Translation:My doctor says that I am not allowed to eat sugar.
"My doctor said I can't eat candy" should also be accepted. There's no indication of tense, but it's more likely that the doctor already told him that, so it would make more sense to say "said" rather than "says." 糖 means both candy and sugar in Chinese. Both should be accepted.
Nothing to do with Chinese, but in English I would think the doctor is telling me to not eat anything with too much sugar, not just candy. So that means juice, soda, ice cream, desserts, and other sweets. It would be crazy to think it is ok to continues eating and drinking all the other sweet stuff and avoid only candy.
This should be in the Health Lesson Group - seems out of place in Transportation section.
Every time I hit this question I try to remember whether the program wants "my doctor said" or "my doctor says". Both are technically correct in English. My doctor did say it, so the past tense is correct. But he is still saying it, so the continuous is also correct. I usually guess wrong and use "said" when the program wants "says". A bit frustrating.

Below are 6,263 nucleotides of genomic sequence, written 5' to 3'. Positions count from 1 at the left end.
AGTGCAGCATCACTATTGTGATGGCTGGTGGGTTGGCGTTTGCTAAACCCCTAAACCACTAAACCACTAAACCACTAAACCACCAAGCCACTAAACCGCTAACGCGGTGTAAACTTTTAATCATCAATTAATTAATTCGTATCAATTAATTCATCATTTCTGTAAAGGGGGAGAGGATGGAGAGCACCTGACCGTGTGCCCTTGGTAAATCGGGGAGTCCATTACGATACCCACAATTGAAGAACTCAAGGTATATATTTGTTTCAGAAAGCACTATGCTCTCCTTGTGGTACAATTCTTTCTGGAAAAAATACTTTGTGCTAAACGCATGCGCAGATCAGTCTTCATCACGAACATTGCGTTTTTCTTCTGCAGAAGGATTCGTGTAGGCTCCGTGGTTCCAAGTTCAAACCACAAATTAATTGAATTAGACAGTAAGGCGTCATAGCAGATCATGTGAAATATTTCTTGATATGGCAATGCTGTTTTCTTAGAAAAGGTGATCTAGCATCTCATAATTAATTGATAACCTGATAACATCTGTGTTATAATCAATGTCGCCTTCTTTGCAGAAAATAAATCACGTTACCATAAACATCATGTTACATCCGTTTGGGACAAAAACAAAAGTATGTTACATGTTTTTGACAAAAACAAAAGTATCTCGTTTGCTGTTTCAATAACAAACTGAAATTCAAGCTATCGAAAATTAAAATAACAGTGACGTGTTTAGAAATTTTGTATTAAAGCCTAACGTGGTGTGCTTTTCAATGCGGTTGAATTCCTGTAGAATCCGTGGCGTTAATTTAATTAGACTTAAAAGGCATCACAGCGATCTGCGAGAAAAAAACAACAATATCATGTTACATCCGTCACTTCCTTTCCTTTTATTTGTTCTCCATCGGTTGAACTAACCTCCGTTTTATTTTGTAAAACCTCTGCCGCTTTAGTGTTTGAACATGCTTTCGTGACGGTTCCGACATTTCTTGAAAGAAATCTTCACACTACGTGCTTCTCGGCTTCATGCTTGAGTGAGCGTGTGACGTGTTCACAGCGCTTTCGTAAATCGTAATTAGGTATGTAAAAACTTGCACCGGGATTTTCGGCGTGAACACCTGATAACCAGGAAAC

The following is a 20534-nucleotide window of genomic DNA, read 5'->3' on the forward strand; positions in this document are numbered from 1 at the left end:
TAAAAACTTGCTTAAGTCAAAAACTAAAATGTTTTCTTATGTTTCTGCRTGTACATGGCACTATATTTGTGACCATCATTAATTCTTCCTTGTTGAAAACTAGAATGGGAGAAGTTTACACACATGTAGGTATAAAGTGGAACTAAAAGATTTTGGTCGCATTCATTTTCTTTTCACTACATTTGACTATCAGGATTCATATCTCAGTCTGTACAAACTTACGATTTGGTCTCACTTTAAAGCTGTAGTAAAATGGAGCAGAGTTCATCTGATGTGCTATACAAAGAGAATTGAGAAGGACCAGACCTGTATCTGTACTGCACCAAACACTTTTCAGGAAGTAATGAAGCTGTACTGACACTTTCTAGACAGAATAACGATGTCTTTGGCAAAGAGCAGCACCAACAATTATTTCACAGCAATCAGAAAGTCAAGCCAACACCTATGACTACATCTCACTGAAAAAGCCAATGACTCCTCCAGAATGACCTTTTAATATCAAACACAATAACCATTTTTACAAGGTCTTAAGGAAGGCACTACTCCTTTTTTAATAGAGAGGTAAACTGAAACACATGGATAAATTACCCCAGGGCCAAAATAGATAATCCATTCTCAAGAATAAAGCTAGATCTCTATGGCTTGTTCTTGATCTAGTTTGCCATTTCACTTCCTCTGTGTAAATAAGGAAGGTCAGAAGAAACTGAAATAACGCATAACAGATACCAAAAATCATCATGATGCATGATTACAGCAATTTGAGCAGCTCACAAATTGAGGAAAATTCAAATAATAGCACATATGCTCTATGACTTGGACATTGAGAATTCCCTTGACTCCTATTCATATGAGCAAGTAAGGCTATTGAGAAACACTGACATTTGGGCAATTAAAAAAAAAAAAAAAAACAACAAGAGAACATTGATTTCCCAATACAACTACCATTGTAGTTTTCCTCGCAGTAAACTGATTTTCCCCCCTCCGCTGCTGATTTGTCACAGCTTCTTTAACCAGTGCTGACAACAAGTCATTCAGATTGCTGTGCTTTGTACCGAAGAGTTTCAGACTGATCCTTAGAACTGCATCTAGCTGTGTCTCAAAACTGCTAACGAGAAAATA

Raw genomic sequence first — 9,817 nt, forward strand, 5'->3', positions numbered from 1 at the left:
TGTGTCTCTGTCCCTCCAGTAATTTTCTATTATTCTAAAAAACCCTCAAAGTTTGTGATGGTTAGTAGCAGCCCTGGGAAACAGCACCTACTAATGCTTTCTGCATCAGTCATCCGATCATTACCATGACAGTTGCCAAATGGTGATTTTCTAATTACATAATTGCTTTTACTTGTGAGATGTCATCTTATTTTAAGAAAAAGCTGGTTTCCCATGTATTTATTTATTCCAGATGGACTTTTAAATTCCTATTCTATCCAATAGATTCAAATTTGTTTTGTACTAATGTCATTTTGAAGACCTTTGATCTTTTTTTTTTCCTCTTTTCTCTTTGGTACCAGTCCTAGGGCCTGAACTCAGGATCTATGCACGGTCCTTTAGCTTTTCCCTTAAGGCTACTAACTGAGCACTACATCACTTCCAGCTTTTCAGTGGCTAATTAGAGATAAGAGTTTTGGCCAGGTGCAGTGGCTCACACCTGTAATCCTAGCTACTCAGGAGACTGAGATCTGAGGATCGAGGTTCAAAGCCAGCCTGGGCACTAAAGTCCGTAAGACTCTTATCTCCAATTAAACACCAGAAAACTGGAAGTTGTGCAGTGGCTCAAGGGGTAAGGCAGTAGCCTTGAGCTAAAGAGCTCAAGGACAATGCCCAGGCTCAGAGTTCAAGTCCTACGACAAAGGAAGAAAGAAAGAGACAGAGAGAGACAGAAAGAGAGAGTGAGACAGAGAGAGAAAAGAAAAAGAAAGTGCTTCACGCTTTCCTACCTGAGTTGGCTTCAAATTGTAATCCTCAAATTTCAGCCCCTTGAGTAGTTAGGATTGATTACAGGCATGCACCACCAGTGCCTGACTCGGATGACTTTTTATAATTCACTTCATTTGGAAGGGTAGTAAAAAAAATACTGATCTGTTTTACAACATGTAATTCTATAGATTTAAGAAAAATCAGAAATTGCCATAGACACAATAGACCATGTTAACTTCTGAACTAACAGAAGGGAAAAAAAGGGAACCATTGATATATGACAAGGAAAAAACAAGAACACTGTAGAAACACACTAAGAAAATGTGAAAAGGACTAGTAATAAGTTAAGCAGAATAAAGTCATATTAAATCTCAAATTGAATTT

You have mixed tenses in this sentence. You should say, 'My doctor says (now) that I am (now) not allowed to eat sugar." In English, what you have written means. My doctor says (now) that I was (in the past) not allowed to eat sugar. This would imply that you are (now) allowed to eat it.